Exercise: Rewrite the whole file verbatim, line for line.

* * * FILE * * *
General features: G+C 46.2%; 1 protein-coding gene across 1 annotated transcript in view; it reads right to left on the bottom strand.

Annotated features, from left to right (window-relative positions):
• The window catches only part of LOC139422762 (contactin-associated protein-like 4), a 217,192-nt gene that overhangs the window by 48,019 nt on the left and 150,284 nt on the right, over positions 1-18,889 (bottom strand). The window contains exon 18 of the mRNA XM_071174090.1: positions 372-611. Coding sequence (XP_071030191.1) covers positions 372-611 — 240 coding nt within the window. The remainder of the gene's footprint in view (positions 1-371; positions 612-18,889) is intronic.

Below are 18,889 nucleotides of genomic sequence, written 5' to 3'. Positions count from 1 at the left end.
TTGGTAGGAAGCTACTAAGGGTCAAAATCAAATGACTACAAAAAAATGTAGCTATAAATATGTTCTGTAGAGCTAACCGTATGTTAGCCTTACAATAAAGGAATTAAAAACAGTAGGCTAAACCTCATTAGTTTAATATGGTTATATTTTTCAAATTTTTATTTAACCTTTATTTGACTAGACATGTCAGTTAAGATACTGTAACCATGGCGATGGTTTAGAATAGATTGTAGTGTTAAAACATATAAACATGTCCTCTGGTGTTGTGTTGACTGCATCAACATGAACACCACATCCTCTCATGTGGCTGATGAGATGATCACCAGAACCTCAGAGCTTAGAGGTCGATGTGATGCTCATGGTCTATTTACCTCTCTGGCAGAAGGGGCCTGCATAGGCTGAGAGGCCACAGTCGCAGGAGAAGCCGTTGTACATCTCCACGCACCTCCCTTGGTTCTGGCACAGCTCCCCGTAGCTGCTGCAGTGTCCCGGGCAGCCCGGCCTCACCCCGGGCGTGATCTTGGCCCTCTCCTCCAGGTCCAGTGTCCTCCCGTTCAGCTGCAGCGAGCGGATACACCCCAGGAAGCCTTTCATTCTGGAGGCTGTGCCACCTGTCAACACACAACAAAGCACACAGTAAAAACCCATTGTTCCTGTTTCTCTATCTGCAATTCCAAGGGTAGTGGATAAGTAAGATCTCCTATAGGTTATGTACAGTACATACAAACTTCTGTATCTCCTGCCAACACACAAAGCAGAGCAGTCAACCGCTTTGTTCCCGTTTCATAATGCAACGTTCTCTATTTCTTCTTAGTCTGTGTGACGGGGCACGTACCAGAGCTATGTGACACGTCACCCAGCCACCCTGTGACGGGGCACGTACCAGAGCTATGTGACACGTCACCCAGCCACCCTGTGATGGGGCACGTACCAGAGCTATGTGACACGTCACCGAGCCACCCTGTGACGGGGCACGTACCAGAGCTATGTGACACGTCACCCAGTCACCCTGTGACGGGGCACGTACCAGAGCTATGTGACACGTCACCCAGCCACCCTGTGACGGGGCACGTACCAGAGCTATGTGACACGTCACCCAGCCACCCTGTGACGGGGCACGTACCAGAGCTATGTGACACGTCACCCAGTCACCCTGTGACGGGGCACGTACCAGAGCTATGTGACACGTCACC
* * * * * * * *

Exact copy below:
General features: G+C 46.2%; 1 protein-coding gene across 1 annotated transcript in view; it reads right to left on the bottom strand.

Annotated features, from left to right (window-relative positions):
• The window catches only part of LOC139422762 (contactin-associated protein-like 4), a 217,192-nt gene that overhangs the window by 48,019 nt on the left and 150,284 nt on the right, over positions 1-18,889 (bottom strand). The window contains exon 18 of the mRNA XM_071174090.1: positions 372-611. Coding sequence (XP_071030191.1) covers positions 372-611 — 240 coding nt within the window. The remainder of the gene's footprint in view (positions 1-371; positions 612-18,889) is intronic.

Below are 18,889 nucleotides of genomic sequence, written 5' to 3'. Positions count from 1 at the left end.
TTGGTAGGAAGCTACTAAGGGTCAAAATCAAATGACTACAAAAAAATGTAGCTATAAATATGTTCTGTAGAGCTAACCGTATGTTAGCCTTACAATAAAGGAATTAAAAACAGTAGGCTAAACCTCATTAGTTTAATATGGTTATATTTTTCAAATTTTTATTTAACCTTTATTTGACTAGACATGTCAGTTAAGATACTGTAACCATGGCGATGGTTTAGAATAGATTGTAGTGTTAAAACATATAAACATGTCCTCTGGTGTTGTGTTGACTGCATCAACATGAACACCACATCCTCTCATGTGGCTGATGAGATGATCACCAGAACCTCAGAGCTTAGAGGTCGATGTGATGCTCATGGTCTATTTACCTCTCTGGCAGAAGGGGCCTGCATAGGCTGAGAGGCCACAGTCGCAGGAGAAGCCGTTGTACATCTCCACGCACCTCCCTTGGTTCTGGCACAGCTCCCCGTAGCTGCTGCAGTGTCCCGGGCAGCCCGGCCTCACCCCGGGCGTGATCTTGGCCCTCTCCTCCAGGTCCAGTGTCCTCCCGTTCAGCTGCAGCGAGCGGATACACCCCAGGAAGCCTTTCATTCTGGAGGCTGTGCCACCTGTCAACACACAACAAAGCACACAGTAAAAACCCATTGTTCCTGTTTCTCTATCTGCAATTCCAAGGGTAGTGGATAAGTAAGATCTCCTATAGGTTATGTACAGTACATACAAACTTCTGTATCTCCTGCCAACACACAAAGCAGAGCAGTCAACCGCTTTGTTCCCGTTTCATAATGCAACGTTCTCTATTTCTTCTTAGTCTGTGTGACGGGGCACGTACCAGAGCTATGTGACACGTCACCCAGCCACCCTGTGACGGGGCACGTACCAGAGCTATGTGACACGTCACCCAGCCACCCTGTGATGGGGCACGTACCAGAGCTATGTGACACGTCACCGAGCCACCCTGTGACGGGGCACGTACCAGAGCTATGTGACACGTCACCCAGTCACCCTGTGACGGGGCACGTACCAGAGCTATGTGACACGTCACCCAGCCACCCTGTGACGGGGCACGTACCAGAGCTATGTGACACGTCACCCAGCCACCCTGTGACGGGGCACGTACCAGAGCTATGTGACACGTCACCCAGTCACCCTGTGACGGGGCACGTACCAGAGCTATGTGACACGTCACC